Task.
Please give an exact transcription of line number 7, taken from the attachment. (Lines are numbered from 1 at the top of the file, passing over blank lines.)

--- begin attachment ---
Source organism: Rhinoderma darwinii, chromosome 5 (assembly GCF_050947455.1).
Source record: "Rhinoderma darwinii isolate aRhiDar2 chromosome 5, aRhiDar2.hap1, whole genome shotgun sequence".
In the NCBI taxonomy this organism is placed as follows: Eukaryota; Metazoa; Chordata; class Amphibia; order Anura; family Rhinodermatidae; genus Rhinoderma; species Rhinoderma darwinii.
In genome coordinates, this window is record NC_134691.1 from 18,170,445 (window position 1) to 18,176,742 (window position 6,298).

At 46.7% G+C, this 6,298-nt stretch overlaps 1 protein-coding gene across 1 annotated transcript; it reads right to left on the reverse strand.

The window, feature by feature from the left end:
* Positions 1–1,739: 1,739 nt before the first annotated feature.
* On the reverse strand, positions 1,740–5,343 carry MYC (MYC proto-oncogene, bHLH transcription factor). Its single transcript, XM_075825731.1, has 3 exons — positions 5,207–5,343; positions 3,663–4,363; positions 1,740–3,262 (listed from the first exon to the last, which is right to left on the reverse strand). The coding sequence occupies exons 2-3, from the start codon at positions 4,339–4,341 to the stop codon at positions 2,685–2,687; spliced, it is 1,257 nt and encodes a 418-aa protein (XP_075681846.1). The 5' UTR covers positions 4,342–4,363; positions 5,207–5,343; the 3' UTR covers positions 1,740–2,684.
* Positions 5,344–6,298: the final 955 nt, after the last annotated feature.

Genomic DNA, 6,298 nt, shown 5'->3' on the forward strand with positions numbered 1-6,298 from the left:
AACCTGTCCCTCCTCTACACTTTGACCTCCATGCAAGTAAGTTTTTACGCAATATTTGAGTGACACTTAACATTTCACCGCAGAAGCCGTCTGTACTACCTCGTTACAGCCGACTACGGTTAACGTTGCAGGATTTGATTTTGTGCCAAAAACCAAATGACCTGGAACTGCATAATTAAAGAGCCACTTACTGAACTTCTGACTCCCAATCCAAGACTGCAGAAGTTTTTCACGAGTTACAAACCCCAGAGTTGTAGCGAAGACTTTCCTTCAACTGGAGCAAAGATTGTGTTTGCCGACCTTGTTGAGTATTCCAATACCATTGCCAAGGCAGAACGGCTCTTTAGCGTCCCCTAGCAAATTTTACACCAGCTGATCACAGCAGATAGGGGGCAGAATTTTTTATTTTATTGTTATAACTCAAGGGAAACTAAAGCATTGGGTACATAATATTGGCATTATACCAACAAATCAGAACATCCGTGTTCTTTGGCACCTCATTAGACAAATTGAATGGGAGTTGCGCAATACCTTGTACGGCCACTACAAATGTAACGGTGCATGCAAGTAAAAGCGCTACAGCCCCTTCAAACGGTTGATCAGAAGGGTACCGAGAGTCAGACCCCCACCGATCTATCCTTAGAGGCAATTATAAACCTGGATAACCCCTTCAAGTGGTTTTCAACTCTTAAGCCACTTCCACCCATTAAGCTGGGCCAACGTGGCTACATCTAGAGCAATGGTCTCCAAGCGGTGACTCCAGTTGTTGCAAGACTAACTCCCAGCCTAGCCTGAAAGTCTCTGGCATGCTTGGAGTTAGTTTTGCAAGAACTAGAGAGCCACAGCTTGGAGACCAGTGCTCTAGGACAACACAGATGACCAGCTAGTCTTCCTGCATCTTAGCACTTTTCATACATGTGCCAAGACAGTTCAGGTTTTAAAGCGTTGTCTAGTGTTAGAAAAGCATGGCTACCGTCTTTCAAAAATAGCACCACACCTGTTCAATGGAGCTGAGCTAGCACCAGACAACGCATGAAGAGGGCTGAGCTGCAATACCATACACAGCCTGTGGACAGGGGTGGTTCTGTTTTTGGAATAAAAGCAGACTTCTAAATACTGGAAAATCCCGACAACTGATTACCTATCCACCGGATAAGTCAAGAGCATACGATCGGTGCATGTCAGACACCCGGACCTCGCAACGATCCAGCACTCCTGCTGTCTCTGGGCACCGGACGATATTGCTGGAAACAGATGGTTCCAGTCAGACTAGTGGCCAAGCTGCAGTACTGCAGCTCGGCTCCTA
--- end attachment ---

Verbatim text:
* Positions 1–1,739: 1,739 nt before the first annotated feature.